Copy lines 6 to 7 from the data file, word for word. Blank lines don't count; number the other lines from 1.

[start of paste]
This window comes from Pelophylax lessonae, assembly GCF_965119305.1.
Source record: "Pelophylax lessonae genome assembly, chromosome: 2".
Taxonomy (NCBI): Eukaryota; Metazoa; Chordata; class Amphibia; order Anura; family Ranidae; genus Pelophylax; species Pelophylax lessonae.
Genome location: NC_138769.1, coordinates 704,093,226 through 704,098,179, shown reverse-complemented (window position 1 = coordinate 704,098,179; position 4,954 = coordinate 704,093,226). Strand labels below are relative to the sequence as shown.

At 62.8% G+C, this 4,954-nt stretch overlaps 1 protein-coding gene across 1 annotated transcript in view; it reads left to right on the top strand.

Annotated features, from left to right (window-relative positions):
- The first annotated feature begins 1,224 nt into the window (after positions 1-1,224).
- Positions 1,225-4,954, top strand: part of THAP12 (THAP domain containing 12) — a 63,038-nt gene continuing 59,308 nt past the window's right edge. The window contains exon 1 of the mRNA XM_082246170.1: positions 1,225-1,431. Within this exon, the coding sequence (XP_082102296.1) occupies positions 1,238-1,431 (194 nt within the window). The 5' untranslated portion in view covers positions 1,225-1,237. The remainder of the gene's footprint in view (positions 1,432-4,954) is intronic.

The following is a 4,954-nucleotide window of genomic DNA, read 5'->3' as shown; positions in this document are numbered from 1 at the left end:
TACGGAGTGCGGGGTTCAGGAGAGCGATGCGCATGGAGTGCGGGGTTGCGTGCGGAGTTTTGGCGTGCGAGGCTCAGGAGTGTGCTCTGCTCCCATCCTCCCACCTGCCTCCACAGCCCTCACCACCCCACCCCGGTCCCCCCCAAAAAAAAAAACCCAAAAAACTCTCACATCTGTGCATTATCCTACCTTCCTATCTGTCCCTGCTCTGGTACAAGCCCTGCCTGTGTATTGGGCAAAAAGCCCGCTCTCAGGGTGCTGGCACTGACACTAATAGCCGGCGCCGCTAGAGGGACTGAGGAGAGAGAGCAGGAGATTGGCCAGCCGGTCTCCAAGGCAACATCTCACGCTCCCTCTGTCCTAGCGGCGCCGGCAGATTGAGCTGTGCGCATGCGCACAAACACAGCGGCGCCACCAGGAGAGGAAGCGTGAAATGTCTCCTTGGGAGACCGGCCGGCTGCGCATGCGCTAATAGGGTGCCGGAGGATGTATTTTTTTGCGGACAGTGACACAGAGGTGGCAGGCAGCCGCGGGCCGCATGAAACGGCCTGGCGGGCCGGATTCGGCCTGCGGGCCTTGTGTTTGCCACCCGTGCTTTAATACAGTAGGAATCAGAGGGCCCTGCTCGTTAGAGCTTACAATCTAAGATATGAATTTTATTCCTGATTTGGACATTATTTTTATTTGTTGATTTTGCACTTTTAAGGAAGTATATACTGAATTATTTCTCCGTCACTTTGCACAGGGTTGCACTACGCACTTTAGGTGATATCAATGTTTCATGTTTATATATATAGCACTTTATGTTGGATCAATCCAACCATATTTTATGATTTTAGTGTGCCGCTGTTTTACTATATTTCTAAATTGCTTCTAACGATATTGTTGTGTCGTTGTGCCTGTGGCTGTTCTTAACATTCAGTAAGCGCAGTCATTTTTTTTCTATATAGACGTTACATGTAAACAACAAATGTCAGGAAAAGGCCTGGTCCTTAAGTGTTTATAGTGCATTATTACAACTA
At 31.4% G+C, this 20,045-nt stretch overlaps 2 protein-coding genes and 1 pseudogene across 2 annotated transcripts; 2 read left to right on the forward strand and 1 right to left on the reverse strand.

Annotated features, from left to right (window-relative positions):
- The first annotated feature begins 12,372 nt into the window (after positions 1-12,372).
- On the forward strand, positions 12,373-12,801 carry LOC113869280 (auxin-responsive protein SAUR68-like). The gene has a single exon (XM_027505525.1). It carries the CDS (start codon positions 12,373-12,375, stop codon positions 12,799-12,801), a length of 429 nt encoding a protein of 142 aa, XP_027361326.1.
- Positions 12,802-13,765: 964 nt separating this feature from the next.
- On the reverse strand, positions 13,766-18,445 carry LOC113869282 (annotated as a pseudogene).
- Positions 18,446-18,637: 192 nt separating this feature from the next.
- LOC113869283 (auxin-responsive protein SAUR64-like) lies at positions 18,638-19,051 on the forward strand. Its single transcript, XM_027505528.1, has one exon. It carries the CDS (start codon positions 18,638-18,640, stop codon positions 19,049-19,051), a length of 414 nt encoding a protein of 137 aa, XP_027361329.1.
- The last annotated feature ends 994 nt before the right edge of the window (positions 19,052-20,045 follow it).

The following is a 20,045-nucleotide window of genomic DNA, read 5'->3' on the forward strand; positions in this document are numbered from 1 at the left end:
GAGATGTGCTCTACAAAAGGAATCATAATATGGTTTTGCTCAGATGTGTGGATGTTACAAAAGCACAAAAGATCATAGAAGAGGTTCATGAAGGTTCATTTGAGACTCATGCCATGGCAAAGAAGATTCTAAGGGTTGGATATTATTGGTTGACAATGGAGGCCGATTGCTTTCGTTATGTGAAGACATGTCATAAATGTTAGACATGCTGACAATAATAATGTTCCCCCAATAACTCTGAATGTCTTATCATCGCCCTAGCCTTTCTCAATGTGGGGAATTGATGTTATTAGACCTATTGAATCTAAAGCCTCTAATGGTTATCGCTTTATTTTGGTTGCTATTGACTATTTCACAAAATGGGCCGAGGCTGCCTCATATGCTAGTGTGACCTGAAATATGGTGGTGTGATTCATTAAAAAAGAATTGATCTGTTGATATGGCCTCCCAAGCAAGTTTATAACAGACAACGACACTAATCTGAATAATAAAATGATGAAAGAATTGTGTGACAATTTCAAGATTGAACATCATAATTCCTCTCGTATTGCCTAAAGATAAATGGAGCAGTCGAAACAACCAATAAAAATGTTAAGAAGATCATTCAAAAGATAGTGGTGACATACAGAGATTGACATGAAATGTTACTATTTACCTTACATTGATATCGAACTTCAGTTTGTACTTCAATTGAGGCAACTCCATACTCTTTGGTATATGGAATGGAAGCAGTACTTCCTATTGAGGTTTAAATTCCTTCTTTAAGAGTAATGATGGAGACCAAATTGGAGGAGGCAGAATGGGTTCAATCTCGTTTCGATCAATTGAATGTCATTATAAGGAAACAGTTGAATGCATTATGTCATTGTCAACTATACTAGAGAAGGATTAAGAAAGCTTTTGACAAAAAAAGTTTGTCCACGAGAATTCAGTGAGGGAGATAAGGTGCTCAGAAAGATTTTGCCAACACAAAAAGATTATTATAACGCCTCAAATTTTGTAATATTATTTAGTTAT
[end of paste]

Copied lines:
Annotated features, from left to right (window-relative positions):
- The first annotated feature begins 1,224 nt into the window (after positions 1-1,224).